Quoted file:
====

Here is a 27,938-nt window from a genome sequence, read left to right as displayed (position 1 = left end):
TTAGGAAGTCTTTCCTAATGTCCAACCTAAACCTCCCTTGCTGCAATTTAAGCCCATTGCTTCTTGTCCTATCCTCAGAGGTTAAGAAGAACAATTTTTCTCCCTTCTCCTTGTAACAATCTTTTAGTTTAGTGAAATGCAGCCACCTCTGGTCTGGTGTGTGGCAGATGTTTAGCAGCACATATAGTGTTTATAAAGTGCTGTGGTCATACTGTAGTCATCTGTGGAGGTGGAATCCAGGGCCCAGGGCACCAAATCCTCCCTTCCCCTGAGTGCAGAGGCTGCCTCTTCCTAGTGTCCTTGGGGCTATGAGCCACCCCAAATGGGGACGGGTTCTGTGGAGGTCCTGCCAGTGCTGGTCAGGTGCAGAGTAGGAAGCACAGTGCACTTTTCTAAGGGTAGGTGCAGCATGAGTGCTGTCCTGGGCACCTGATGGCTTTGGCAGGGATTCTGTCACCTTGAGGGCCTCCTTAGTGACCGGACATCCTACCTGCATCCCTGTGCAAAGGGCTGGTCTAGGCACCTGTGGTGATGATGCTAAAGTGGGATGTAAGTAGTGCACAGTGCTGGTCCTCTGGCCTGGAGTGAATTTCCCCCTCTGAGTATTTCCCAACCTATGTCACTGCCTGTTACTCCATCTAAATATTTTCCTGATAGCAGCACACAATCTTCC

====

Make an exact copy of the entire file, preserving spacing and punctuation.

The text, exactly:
Here is a 27,938-nt window from a genome sequence, read left to right as displayed (position 1 = left end):
TTAGGAAGTCTTTCCTAATGTCCAACCTAAACCTCCCTTGCTGCAATTTAAGCCCATTGCTTCTTGTCCTATCCTCAGAGGTTAAGAAGAACAATTTTTCTCCCTTCTCCTTGTAACAATCTTTTAGTTTAGTGAAATGCAGCCACCTCTGGTCTGGTGTGTGGCAGATGTTTAGCAGCACATATAGTGTTTATAAAGTGCTGTGGTCATACTGTAGTCATCTGTGGAGGTGGAATCCAGGGCCCAGGGCACCAAATCCTCCCTTCCCCTGAGTGCAGAGGCTGCCTCTTCCTAGTGTCCTTGGGGCTATGAGCCACCCCAAATGGGGACGGGTTCTGTGGAGGTCCTGCCAGTGCTGGTCAGGTGCAGAGTAGGAAGCACAGTGCACTTTTCTAAGGGTAGGTGCAGCATGAGTGCTGTCCTGGGCACCTGATGGCTTTGGCAGGGATTCTGTCACCTTGAGGGCCTCCTTAGTGACCGGACATCCTACCTGCATCCCTGTGCAAAGGGCTGGTCTAGGCACCTGTGGTGATGATGCTAAAGTGGGATGTAAGTAGTGCACAGTGCTGGTCCTCTGGCCTGGAGTGAATTTCCCCCTCTGAGTATTTCCCAACCTATGTCACTGCCTGTTACTCCATCTAAATATTTTCCTGATAGCAGCACACAATCTTCC